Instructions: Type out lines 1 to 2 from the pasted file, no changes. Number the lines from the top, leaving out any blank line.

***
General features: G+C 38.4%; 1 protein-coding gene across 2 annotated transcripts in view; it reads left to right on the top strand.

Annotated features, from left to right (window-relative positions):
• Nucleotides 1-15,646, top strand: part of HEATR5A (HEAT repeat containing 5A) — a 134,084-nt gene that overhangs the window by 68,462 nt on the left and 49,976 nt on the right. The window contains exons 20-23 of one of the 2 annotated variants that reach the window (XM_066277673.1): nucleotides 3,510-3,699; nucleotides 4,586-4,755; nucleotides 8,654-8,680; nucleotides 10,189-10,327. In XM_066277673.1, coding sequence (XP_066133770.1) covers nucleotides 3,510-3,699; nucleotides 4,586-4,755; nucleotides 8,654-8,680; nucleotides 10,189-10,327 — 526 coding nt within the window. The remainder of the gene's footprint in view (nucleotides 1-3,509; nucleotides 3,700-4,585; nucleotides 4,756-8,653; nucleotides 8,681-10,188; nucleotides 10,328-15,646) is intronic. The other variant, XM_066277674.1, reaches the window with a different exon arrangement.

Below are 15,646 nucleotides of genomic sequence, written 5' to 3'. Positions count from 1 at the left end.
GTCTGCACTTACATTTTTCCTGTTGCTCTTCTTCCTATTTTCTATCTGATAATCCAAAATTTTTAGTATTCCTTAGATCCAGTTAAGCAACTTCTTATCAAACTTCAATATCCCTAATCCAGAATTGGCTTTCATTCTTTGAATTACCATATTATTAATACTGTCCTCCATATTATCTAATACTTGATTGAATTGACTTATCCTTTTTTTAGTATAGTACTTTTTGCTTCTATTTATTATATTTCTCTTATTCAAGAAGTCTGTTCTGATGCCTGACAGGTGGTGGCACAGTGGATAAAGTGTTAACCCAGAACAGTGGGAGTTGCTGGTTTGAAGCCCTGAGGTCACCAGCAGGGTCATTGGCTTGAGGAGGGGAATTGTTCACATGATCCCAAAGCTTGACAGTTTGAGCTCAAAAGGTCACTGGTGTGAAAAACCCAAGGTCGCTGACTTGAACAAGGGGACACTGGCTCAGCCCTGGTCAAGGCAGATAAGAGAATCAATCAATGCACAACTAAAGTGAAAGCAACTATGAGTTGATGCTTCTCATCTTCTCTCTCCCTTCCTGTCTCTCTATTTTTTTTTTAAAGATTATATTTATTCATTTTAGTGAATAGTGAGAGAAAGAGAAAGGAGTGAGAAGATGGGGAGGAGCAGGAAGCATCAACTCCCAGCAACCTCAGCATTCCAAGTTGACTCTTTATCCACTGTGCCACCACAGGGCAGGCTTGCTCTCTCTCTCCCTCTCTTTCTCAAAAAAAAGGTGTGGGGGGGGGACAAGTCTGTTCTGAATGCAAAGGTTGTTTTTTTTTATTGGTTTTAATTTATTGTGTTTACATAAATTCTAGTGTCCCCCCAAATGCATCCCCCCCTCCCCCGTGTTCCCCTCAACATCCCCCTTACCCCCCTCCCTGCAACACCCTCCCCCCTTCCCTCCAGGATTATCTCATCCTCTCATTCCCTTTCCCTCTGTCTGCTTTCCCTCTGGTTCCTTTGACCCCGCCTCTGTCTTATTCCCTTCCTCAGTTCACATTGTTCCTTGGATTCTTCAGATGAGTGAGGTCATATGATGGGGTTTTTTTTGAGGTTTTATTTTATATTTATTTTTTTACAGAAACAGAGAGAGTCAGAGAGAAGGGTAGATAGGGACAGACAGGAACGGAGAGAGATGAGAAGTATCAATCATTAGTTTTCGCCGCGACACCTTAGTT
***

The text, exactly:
General features: G+C 38.4%; 1 protein-coding gene across 2 annotated transcripts in view; it reads left to right on the top strand.

Annotated features, from left to right (window-relative positions):